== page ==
Every year, the Federal government sends interviewers to go to people’s homes to ask them in person about their use of substances. The answers – this year from 67,500 interviews – are compiled, analyzed, and published as the National Survey on Drug Use and Health (NSDUH). This study, along with Monitoring the Future data described in last week’s blog, provides us with our most reliable information about substance use trends in this country. You can find the study here.
In addition to being broken down by gender and geography, the results are divided by age into teens (13-17), youth (18-25), and adults (26 and older). Some of the more encouraging findings are:
- Marijuana. No increase in teen use despite the liberalization of state laws and no increase in cannabis use disorders despite increased use in youth and adults. This is consistent with past experience that although marijuana can be addictive, it is less so than many other substances, including alcohol.
- Alcohol. Decreased alcohol use disorders in all age groups, despite increased new use in youth. Teen and adult use continues a declining trend.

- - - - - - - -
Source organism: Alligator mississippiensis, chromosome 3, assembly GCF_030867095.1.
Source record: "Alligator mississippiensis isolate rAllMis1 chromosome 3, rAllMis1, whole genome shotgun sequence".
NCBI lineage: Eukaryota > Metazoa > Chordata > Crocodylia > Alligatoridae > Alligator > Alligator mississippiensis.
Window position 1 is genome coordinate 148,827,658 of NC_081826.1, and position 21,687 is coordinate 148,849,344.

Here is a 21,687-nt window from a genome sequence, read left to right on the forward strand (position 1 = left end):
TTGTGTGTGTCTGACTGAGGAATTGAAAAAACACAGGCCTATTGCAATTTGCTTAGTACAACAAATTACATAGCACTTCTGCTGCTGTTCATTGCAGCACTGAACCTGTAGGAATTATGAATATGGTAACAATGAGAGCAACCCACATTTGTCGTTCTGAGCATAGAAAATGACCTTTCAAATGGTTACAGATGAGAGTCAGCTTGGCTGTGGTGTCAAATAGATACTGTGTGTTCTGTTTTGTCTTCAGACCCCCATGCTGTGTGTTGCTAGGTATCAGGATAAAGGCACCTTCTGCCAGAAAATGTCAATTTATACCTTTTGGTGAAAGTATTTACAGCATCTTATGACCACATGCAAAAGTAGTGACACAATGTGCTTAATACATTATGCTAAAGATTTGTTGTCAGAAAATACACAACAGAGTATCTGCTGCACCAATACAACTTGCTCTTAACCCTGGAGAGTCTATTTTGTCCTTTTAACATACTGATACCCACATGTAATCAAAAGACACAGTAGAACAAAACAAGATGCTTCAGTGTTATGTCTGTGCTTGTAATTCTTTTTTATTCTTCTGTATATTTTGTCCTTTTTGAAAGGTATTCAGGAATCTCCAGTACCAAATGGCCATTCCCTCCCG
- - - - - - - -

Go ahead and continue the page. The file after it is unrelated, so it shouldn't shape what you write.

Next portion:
- Opioids. Decrease in new misusers of prescription opioids and especially of heroin users. This suggests that prevention efforts are being effective.
On the negative side, however, marijuana use by youth and adults – both past month and daily – has been increasing. This increase has been greater with women than with men. What is particularly alarming is the increase in use by pregnant women – including daily use! I have read anecdotal accounts in the media of women using the anti-nausea benefit of marijuana to relieve their morning sickness. Given what we are learning about the possible damaging effect of marijuana on the developing nervous system when used heavily by teenagers, as well as the general recommendation to remain substance-free during pregnancy, I fear that we may be in the process of repeating something analogous to fetal alcohol syndrome.
I hope that these highlights (and lowlights) motivate readers of this blog to dig more deeply into the rich details of NSDUH. A good place to start would be to watch the excellent summary on a youtube video by Dr. Elinor McCantz-Katz.